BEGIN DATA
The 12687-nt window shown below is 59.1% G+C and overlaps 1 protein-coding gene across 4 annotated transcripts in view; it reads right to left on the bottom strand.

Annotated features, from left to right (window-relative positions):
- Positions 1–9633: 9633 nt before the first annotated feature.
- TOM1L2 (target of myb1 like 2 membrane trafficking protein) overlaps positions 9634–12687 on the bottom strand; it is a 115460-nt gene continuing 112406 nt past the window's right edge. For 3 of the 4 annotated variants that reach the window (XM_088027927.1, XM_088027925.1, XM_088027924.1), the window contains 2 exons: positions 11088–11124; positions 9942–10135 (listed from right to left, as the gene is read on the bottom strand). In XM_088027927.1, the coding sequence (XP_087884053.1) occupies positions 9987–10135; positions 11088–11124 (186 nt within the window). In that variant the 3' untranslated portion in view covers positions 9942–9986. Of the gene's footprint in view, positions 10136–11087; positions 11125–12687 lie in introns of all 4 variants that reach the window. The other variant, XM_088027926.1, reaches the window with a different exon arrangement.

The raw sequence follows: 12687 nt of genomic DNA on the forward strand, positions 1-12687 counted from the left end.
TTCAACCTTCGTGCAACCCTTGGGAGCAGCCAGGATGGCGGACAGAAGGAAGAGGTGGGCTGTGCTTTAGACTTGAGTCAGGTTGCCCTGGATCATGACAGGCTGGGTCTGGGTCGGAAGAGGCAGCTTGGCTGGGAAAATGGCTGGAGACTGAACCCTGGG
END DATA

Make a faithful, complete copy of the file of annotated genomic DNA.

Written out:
The 12687-nt window shown below is 59.1% G+C and overlaps 1 protein-coding gene across 4 annotated transcripts in view; it reads right to left on the bottom strand.

Annotated features, from left to right (window-relative positions):
- Positions 1–9633: 9633 nt before the first annotated feature.
- TOM1L2 (target of myb1 like 2 membrane trafficking protein) overlaps positions 9634–12687 on the bottom strand; it is a 115460-nt gene continuing 112406 nt past the window's right edge. For 3 of the 4 annotated variants that reach the window (XM_088027927.1, XM_088027925.1, XM_088027924.1), the window contains 2 exons: positions 11088–11124; positions 9942–10135 (listed from right to left, as the gene is read on the bottom strand). In XM_088027927.1, the coding sequence (XP_087884053.1) occupies positions 9987–10135; positions 11088–11124 (186 nt within the window). In that variant the 3' untranslated portion in view covers positions 9942–9986. Of the gene's footprint in view, positions 10136–11087; positions 11125–12687 lie in introns of all 4 variants that reach the window. The other variant, XM_088027926.1, reaches the window with a different exon arrangement.

The raw sequence follows: 12687 nt of genomic DNA on the forward strand, positions 1-12687 counted from the left end.
TTCAACCTTCGTGCAACCCTTGGGAGCAGCCAGGATGGCGGACAGAAGGAAGAGGTGGGCTGTGCTTTAGACTTGAGTCAGGTTGCCCTGGATCATGACAGGCTGGGTCTGGGTCGGAAGAGGCAGCTTGGCTGGGAAAATGGCTGGAGACTGAACCCTGGG